I meant to say, thou'lt see, that night,
What falsehood rankles in their hearts,
Who say the Prince neglects the arts—
Neglects the arts !--no St-g! no;
Thy Cupid's answer “'tis not so:
And every floor, that night, shall tell
How quick thou daubest, and how well !
Shine as thou mayst in French vermilion,
Thou'rt best-beneath a French cotillion;
And still com’st off, whate'er thy faults,
With fl;ing colours in a waltz !
Nor need'st thou mourn the transient date
To thy best works assigned by fate-
While some chefsd'ouvre live to weary one,
Thine boast a short life and a merry one;
Their hour of glory past and gone,
With “Molly, put the kettle on!”
But, bless my soul ! I've scarce a leaf
Of paper left-so, must be brief.
This festive fête, in fact, will be
The former fête's fac-simile;
The same long masquerade of rooms,
Tricked in such different, quaint costumes,
(These, Porter, are thy glorious works !)
You'd swear Egyptians, Moors, and Turks,
Bearing good taste some deadly malice
Had clubbed to raise a pic-nic palace;
And each, to make the oglio pleasant,

* Hearts are not flint, yet flints are rent,

Hearts are not steel, yet steel is bent. After all, however,' Mr. Scott may well say to the Colonel (and, indeed, to much better wags than the Colonel), ραον μωμεισθαι ή μιμεισθαι.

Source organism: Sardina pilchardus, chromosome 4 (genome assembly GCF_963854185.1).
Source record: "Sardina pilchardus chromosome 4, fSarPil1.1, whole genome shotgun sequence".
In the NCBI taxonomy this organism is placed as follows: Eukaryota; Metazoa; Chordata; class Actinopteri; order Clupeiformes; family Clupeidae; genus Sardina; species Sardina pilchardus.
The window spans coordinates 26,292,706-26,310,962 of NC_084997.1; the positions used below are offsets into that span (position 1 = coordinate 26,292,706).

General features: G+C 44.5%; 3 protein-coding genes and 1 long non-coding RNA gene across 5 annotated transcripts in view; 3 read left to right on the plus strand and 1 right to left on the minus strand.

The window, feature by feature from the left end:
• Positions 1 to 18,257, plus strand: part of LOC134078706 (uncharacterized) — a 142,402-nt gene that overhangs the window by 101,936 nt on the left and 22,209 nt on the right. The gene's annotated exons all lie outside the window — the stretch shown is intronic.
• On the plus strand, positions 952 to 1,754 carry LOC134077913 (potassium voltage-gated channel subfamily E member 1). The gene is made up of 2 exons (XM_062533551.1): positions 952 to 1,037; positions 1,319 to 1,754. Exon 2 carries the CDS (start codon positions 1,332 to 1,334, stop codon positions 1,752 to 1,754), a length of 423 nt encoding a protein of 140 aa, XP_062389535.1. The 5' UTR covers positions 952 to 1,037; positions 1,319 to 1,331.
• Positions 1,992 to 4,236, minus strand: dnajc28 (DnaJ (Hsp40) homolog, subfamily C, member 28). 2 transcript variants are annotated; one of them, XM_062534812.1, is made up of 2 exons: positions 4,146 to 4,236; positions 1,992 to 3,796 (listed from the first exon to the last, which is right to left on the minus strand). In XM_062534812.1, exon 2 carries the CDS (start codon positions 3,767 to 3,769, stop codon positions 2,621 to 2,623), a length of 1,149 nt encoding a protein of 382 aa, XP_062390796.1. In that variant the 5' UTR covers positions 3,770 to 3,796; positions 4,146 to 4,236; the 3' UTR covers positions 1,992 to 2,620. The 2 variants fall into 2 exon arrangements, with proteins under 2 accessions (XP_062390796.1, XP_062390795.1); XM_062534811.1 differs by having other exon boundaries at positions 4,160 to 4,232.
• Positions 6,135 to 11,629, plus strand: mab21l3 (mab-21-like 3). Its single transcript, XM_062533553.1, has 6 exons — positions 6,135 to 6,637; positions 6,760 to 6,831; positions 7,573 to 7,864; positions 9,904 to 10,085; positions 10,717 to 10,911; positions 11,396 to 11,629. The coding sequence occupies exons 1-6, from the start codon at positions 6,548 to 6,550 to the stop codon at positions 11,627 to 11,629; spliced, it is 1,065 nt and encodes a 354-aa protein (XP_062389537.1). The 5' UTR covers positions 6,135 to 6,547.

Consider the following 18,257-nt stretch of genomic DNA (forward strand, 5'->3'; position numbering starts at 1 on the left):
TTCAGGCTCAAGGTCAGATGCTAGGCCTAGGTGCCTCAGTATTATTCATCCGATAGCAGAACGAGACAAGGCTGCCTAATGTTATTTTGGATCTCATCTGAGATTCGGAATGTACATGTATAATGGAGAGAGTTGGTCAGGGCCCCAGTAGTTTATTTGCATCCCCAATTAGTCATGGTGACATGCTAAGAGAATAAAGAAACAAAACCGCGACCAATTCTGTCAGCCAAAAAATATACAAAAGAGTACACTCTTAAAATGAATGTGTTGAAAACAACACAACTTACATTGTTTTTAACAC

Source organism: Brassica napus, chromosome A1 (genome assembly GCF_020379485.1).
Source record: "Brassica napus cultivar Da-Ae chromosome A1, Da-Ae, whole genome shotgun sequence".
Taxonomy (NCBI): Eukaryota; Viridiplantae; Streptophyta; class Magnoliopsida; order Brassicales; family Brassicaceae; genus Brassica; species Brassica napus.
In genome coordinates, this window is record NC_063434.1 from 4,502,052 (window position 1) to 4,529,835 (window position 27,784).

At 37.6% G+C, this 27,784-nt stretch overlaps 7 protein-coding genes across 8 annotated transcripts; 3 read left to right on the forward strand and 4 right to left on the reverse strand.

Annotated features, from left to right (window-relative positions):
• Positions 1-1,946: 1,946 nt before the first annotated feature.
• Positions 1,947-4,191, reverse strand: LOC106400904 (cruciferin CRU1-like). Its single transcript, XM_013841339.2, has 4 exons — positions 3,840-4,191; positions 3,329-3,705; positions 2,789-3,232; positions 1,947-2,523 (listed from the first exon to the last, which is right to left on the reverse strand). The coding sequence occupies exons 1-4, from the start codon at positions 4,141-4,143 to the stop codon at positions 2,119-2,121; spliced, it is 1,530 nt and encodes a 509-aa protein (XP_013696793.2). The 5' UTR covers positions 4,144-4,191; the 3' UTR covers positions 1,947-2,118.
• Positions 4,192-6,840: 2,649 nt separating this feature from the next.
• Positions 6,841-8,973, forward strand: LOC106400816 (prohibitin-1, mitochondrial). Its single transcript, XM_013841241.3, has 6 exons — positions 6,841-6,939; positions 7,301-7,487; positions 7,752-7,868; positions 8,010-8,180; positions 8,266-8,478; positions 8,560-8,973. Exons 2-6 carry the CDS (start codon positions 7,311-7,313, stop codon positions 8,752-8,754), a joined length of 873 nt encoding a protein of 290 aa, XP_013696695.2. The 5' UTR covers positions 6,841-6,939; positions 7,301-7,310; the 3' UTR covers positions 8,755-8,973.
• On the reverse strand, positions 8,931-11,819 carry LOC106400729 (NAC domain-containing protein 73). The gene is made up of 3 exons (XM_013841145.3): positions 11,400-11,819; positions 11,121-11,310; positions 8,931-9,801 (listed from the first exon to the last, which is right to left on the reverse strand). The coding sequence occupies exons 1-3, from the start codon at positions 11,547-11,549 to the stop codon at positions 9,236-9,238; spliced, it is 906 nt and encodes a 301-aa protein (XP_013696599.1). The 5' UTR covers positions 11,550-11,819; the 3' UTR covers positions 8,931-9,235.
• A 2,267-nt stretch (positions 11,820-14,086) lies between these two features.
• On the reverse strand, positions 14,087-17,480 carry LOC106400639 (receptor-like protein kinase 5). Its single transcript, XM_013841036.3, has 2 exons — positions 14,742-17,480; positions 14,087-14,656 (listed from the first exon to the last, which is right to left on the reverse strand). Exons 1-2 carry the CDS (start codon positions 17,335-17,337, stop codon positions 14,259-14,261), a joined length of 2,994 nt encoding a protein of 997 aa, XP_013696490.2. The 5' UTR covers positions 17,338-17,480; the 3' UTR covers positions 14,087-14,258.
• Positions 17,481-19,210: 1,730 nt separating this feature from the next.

Had sent a state-room as a present !
The same fauteuils and girandoles-
The same gold asses,* pretty souls !
That, in this rich and classic dome,
Appear so perfectly at home!
The same bright river 'mongst the dishes,
But not-ah ! not the same dear fishes,
Late hours and claret killed the old ones !
So, 'stead of silver and of gold ones
(It being rather hard to raise
Fish of that specie now-a-days),
Some Sprats have been, by Yarmouth's wish,
Promoted into Silver Fish,
And Gudgeons (so Vansittart told
The Regent) are as good as Gold!
So, prythee, come-our fête will be
But half a fête, if wanting thee!

J. T.


LETTER IV. AMONG the papers enclosed_in Dr. D-g-n-n's Letter, was found an Heroic Epistle in Latin verse, from Pope Joan to her Lover, of which, as it is rather a curious document, I shall.venture to give some account. This female Pontiff was a native of England, (or, according to others, of Germany,) who, at an early age, disguised herself in male attire, and followed her lover, a young ecclesiastic, to Athens, where she studied with such effect that upon her arrival at Rome she was thought worthy of being raised to the Pontificate. This Epistle is addressed to her Lover (whom she had elevated to the dignity of Cardinal), soon after the fatal accouchement, by which her Fallibility was betrayed.

She begins by reminding him tenderly of the time when they were together at Athens-when, as she says,

-“by Ilissus' stream
We whispering walked along, and learned to speak
The tenderest feelings in the purest Greek ;-
Ah, then how little did we think or hope,
Dearest of men, that I should e'er be Pope ;
That I, the humble Joan, whose house-wife art
Seemed just enough to keep thy house and heart,
(And those, alas, at sixes and at sevens,)

Should soon keep all the keys of all the heavens!” Stili less (she continues to say) could they have foreseen that such a catastrophe as had happened in Council would befall them --that she

* The salt-cellars on the Prince's own table were in the form of an ass with panniers.